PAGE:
640-911 (Chapter 7)

If you made it past the earlier chapters this one should be interesting, like before I am going through each chapter of the CCNA Data Center Study Guide from Todd Lammle. Comment below if you have questions in this chapter, last week we learned about subnetting and in this chapter we will learn about the NX-OS which is Cisco’s Data Center switches. Let’s begin!

Overview: This was short chapter in introducing the NX-OS product line and into the virtualized enviroments that data centers are now becoming. In this chapter you will discover that Cisco wants all traffic both SAN and LAN unified on one switch instead of being separate devices. The NX-OS is a Linux system with some pretty neat isolation features with the data and control plane separated and the ability to offload crunching to dedicated CPUs instead of sharing the load. I also liked how the system manger worked, it reminds me of a watchdog making sure everything is running in par and the ability to restart processes with automatic restart thanks to PSS. (Persistent Storage Service) Being able to upgrade the software and still being able to forwarded traffic is also very cool, thanks ISSU (No downtime around here 🙂 ) I hinted on an earlier post that the Nexus runs on efficiency and only loads what it needs or configured, why load up NTP if you are not going to use it? Know some common process that can run on the NX-OS like STP, CDP, and HSRP. All of these have to be turned on before you can use them.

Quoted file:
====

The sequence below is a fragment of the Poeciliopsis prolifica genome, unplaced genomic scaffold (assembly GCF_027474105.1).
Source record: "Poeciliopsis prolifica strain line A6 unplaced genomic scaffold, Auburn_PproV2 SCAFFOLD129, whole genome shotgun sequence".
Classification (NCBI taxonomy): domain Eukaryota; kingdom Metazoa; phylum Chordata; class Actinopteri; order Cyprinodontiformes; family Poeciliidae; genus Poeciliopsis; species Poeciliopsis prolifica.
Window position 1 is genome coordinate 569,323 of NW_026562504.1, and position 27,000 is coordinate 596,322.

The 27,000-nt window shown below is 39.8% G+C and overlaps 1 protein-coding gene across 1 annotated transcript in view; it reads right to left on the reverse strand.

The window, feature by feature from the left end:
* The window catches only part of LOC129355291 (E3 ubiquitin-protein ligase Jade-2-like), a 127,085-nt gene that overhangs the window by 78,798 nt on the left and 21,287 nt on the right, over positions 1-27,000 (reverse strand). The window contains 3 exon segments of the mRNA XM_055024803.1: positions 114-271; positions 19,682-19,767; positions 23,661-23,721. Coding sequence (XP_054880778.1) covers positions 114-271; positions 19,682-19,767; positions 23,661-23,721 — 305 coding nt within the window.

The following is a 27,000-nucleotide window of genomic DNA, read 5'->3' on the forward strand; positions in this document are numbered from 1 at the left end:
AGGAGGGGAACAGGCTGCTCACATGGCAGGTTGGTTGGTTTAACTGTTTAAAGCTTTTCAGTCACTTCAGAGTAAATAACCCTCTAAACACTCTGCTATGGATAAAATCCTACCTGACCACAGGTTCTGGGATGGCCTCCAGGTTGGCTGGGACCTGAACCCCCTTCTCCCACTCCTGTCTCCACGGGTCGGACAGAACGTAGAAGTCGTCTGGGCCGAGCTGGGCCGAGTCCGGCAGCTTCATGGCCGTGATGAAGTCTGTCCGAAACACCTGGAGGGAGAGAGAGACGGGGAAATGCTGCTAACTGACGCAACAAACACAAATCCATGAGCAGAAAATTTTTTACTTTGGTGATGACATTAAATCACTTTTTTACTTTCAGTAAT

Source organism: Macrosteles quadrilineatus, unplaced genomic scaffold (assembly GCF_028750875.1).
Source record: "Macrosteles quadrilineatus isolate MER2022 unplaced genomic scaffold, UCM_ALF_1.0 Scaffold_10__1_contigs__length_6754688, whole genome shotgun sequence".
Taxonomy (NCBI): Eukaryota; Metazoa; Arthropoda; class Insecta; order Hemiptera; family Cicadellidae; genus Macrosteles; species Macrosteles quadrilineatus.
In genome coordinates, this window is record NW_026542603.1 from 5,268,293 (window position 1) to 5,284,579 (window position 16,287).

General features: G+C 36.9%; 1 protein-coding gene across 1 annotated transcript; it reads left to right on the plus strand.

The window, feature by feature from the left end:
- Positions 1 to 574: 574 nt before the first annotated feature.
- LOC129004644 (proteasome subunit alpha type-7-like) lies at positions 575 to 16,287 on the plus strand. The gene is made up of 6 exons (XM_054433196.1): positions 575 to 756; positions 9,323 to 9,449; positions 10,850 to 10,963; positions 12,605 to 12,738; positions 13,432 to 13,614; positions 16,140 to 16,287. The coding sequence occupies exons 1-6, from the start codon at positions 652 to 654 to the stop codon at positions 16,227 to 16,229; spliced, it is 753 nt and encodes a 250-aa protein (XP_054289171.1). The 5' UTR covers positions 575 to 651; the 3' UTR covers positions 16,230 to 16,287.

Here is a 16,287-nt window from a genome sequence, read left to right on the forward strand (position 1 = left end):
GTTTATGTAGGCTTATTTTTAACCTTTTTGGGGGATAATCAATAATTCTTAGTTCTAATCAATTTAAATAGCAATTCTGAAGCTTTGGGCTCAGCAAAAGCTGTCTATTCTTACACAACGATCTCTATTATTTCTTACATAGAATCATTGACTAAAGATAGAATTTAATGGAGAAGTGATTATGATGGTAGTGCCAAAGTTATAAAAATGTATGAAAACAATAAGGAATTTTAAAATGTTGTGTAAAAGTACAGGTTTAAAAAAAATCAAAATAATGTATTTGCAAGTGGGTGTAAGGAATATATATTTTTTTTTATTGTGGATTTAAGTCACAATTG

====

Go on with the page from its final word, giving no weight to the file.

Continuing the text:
Some other cool things you can do is VRF which separates the routing table for multi-tenancy or for security requirements. Finally being able to a VDC (virtualized dedicated device) which is able run another copy of the NX-OS on the same hardware and depending the model of Nexus hardware you are using you can run up to eight different systems!

My thoughts: Very cool stuff going on in the Cisco world, if you never heard of the Nexus and this is first time reading this chapter what does this remind you of? We know that servers took a huge movement into virtualization to combat server sprawl. The Nexus is attempting a similar approach to add to their portfolio. What is interesting to me is the Nexus was first introduced in the beginning of 2008, which makes the NX-OS product six years old. For the exam go over the chapter and review questions as always ask questions if you have any by commenting below.